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I don't understand why Istanbul isn't used instead. That's what the Ottomans, and now Turks, have called it for about 700 years. Using the word Constantinople makes it seem like an article about a Byzantine, it just makes no sense. -- Preceding unsigned comment added by 220.127.116.11 (talk) 03:07, 28 September 2014 (UTC)
It was my fault, I have researched the wrong person
Mehmed Necmeddin, second son of Mehmed V, had no children and therefore there are no descendants of his
I have made many mistakes on the names and people,please forgiveness.
How many more? Mehmed Necmeddin had no children.
I have researched the wrong, why do not you understand that?
The dates at the beginning of the article imply that Mehmed died on 7/3/18; the text though says that he "stepped down" on that date? Which is correct? The absence of biographical data in the article after that date seems to me to imply that he died, but the article is so short, I'm not sure. --Jfruh 22:28, 27 Mar 2005 (UTC)
I know Turkish was rendered in an Arabic script pre-Ataturk, but I would urge caution in transliteration -- someone familiar with Turkish as written in Arabic script, not just Arabic, should do it. --Jfruh 20:51, 1 August 2005 (UTC)
Is it really necessary to have the 1915 travel guide quotation in this article? It adds nothing to a historical appreciation of the Sultan, and smacks of racism in its characterisation of him by (presumably) a European observer. Unless anyone leaps to its defence I will excise it from the article. --Iacobus 00:58, 17 May 2006 (UTC)
Is the comment that Mehmed V issued the last Jihad in history correct? I am no expert, but recent history has seen a host of Jihad declarations. WillWilliam
This article was automatically assessed because at least one article was rated and this bot brought all the other ratings up to at least that level. BetacommandBot 23:44, 27 August 2007 (UTC)
Part of the article:
"...His Mother was Valide Sultan Gülcemal, (Caucasus, 1826 - Constantinople, Ortaköy, Ortaköy Palace, 16 November 1851), originally named Sofiya, an Albanian."
But I understood the case. I observe this a lot here. If an important Ottoman person's ethnicity is not exactly known, (sometimes, even though we even know the person's ethnicity e.g. Hayreddin Barbarossa, Turkish admiral) he/she is usually labeled as Albanian or Greek by ultra-nationalist and/or Anti-Turkish Wikipedians. I condemn this. Somebody must stop these kind of edits, please. -F.Mehmet (talk) 19:06, 12 July 2011 (UTC)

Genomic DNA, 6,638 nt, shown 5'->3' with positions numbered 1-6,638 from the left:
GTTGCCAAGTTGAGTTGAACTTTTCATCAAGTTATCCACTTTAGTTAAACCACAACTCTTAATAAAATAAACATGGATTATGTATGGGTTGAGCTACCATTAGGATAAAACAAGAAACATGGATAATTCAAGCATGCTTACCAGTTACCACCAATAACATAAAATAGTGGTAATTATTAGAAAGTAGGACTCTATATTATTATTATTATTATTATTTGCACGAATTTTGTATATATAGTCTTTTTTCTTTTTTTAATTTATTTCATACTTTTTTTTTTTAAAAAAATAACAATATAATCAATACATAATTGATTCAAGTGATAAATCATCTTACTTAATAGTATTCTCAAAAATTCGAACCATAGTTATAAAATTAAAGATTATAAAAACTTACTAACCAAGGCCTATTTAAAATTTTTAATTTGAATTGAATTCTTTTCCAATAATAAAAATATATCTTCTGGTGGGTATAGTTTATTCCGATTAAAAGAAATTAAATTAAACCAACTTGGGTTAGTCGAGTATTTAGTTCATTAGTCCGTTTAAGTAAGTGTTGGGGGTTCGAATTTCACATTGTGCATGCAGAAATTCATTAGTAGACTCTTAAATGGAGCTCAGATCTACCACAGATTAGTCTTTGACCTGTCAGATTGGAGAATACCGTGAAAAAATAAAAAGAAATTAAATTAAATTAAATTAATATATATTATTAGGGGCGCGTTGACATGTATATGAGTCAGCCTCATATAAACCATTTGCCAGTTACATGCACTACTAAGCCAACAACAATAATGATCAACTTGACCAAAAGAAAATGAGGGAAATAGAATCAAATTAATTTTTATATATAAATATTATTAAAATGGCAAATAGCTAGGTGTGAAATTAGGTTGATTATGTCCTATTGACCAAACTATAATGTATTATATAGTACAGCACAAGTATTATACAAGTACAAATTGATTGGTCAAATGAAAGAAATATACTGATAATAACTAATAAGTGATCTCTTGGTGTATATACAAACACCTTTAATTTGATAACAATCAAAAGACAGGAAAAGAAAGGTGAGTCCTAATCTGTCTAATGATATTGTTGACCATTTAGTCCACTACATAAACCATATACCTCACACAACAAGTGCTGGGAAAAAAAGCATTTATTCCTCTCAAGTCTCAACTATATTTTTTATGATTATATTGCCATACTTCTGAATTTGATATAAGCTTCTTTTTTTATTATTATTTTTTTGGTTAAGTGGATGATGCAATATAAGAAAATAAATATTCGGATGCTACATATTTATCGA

This should stand in Resource: Mohammed V, born Reshad, who was installed by the Young Turks in place of his older brother Abd-ul Hamid II in 1909. He played no role in the government, confined to issuing Young Turk fetvas and ulemas in his own name. Mohammed V is generally regarded by history as being a moronic imbecile, with a tendency to drool. According to The Near East from Within: "The very appearance of Mahomet V suggests nonentity. Small and bent, with sunken eyes and deeply lined face, an obesity savoring of disease, and a yellow, oily complexion, it certainly is not prepossessing. There is little or no intelligence in his countenance, and he never lost a haunted, frightening look, as if dreading to find an assassin lurking in some dark corner ready to strike and kill him ... Abdul Hamid hated and despised him, but was afraid to have him killed, perhaps through fear that a stronger man might take his place." A story goes that shortly after Abd-ul Hamid II was confirmed Sultan, all his brothers were imprisoned in the traditional Ottoman way [soft palaces and seraglios], to stifle rival claimants to the throne. This was the traditional way of the house of Osman. Originally, the brothers of the Sultan were executed, this being performed from the time of Mohammed the Conqueror in 1451 up to Selim the Grim in the 1590s. However, from the XVII. Century, Sultans preferred to imprison their siblings. Being locked away for decades had the tendency of weakening the mind, and indeed, the Ottoman history is rife with crazed and insane Sultans who were simply the puppets of the Janissaries. Thus, this tradition was quite a reasonable explanation for the downfall of the Ottomans. By 1909, the Janissaries were long gone, but Mohammed V remained. He had been imprisoned for 30 years in the imperial harem, which might have seemed a most desirable prison. However, it had the effect of making him quite effeminate and weak. Thus, his rule was of such a state that when Ambassador Morgenthau was leaving, the Sultan lamented to him that "had it not been for the Russians attacking us, we would never be in this war." Morgenthau was saddened at how the Young Turks had misguided the old Sultan into believing the Russians had wronged him, when in fact Turkish-owned cruisers had been the aggressors. Simple though the Sultan might have been in political affairs, he was recognized as a brilliant poet of the old Persian style. In fact, much news was made of the Sultan's formal poetic presentation to Enver Pasha of a poem celebrating the Turks' brilliant victories in Gallipoli. Surely, it was a talent he perfected during his years of imprisonment in the harems. The Sultan was not the complete drooling imbecile that many observers relished describing. His confinement of thirty years, nine of them alone in the harems, had given him the opportunity to study not only Persian poetry but also many other subjects, and it happened that the Sultan was well-read even in science and imbued with knowledge and wisdom that unfortunately served nobody while he was the pawn of the Young Turks. In this text there are much more interesting facts of this Sultan. --Najdiarabian (talk) 17:34, 4 June 2015 (UTC)